Academic Minute Podcast
April Thames, University of Southern California Dornsife – Toxic Racism
Racism is bad for your health.
April Thames, associate professor of psychology and psychiatry at the University of Southern California Dornsife, details why.
April Thames is an associate professor of Psychology who studies how social context interacts with the brain to influence health and mental health outcome. She operates a translational neuroscience research program that studies the impact of chronic disease, substance abuse and socioeconomic disadvantage on neurological, cognitive and mental health outcomes.
Racism isn’t just toxic to society; our new research indicates it’s literally toxic to our bodies.
As a clinical psychologist interested in how societal factors interact with biology to create disparities in health, I’ve been investigating whether there’s a link between racism and our physical health.
It’s been well documented that chronic stress alters the function of brain regions, such as the hippocampus. We’re continuing to learn even more about this through social genomics, a field of study that demonstrates how the function of genes – knows as gene expression – is influenced by social conditions such as social marginalization, poverty and loneliness.
With a group of colleagues, I recently discovered that racial discrimination appears to turn on genes that are involved in the inflammatory response among African Americans, which is particularly significant because chronic inflammation ages the body and can cause organ damage.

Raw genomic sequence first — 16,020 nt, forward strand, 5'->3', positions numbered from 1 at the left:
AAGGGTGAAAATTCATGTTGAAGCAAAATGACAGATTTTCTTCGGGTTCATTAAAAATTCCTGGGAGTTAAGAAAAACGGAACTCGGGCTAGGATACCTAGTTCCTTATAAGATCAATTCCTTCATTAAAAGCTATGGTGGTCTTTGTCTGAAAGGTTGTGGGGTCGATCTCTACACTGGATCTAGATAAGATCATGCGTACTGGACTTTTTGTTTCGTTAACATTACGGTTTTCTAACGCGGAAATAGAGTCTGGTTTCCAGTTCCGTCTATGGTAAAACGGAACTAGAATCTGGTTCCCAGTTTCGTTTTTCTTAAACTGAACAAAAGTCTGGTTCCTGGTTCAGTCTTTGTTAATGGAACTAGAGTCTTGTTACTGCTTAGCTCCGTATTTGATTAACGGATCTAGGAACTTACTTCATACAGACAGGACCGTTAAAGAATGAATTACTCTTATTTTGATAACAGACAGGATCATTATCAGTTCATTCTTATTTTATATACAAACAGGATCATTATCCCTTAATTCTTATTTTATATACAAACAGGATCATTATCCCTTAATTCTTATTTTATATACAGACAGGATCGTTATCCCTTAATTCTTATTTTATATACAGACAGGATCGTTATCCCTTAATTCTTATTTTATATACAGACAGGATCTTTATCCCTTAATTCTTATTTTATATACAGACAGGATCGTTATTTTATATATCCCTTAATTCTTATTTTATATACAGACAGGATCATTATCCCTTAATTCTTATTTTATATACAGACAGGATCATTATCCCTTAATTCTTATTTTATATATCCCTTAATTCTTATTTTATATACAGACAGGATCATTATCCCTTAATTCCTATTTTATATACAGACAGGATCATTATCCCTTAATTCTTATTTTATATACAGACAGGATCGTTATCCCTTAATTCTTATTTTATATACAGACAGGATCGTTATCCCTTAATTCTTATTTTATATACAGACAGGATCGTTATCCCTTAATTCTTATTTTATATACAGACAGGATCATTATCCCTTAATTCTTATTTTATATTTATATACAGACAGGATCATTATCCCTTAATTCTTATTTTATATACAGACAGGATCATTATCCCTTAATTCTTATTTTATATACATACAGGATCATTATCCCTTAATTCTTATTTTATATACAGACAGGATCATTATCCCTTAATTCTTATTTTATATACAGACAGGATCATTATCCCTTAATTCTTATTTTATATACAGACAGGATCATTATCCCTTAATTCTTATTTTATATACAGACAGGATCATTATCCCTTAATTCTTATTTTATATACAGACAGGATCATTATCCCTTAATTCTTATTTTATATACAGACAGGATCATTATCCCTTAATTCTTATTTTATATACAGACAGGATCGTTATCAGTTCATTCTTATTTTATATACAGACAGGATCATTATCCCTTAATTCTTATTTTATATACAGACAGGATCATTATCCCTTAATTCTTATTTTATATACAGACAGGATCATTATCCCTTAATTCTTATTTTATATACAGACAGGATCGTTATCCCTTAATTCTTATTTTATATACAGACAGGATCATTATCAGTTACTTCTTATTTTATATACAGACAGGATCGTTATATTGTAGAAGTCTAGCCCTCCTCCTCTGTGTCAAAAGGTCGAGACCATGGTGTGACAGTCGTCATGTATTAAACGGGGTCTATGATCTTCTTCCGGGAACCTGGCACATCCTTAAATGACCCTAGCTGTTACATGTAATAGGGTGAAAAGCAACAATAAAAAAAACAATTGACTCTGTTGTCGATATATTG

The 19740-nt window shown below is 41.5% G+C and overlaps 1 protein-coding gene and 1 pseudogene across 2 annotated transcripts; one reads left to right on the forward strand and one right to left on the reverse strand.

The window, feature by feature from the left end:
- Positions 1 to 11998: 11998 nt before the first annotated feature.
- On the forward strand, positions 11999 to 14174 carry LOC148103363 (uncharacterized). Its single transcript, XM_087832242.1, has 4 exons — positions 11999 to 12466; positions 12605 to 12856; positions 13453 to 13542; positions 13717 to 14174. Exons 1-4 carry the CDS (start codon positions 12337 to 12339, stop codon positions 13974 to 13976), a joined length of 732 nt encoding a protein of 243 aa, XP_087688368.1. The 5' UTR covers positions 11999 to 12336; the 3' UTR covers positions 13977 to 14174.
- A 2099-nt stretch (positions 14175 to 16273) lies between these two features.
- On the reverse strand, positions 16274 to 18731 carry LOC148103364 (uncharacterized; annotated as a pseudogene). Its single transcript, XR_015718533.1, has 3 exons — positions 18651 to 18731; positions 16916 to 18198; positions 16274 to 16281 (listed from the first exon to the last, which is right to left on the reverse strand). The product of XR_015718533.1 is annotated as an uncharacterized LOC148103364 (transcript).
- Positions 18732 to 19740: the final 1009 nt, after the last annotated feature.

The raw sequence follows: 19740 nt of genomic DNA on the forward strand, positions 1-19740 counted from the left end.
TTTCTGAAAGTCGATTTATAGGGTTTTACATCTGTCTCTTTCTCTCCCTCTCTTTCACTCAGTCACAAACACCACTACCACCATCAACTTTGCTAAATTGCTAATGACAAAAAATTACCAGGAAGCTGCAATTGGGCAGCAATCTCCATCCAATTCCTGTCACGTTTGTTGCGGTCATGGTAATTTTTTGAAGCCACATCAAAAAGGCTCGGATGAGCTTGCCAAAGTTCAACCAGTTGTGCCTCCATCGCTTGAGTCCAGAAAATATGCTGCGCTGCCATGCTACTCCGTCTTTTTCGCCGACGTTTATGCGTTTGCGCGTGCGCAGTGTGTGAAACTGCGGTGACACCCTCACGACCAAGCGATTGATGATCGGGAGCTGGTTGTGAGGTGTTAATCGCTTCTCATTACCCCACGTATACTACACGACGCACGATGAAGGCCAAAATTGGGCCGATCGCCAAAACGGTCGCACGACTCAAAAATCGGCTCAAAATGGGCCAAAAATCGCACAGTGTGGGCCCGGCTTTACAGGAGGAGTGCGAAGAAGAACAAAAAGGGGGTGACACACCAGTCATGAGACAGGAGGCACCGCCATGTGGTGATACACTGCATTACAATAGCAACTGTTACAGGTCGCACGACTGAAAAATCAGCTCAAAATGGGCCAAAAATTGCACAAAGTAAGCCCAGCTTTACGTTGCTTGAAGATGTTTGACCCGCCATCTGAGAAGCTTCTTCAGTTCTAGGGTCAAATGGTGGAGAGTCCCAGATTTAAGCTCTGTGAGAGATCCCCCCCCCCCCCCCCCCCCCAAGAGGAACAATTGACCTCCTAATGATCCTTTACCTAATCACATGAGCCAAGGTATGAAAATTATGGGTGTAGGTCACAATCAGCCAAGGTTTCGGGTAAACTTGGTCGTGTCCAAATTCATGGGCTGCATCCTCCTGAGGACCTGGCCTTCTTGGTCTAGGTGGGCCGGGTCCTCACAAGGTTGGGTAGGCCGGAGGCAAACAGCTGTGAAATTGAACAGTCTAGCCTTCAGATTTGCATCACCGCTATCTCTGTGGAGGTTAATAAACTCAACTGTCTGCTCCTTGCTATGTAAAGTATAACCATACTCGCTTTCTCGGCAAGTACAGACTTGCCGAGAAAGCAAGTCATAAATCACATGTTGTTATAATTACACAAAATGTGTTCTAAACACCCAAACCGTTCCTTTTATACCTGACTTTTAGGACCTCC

Though genes are programmed to turn on and off in a certain manner, those patterns of activity can shift depending on environmental stresses. We found that among black people, experiences with racism and discrimination accounted for more than 50% of the difference in the activity of genes that increase inflammation, compared to white people. And these study participants had similar backgrounds, other than their race.
So what are the implications of our findings? I believe racism and discrimination should be treated as a health risk factor, just like smoking, particularly because interventions tailored toward reducing racism-associated stress may mitigate some of its adverse effects on health.
As a society we cannot afford to perpetuate health inequities by undermining or disguising the biological impact of racism.
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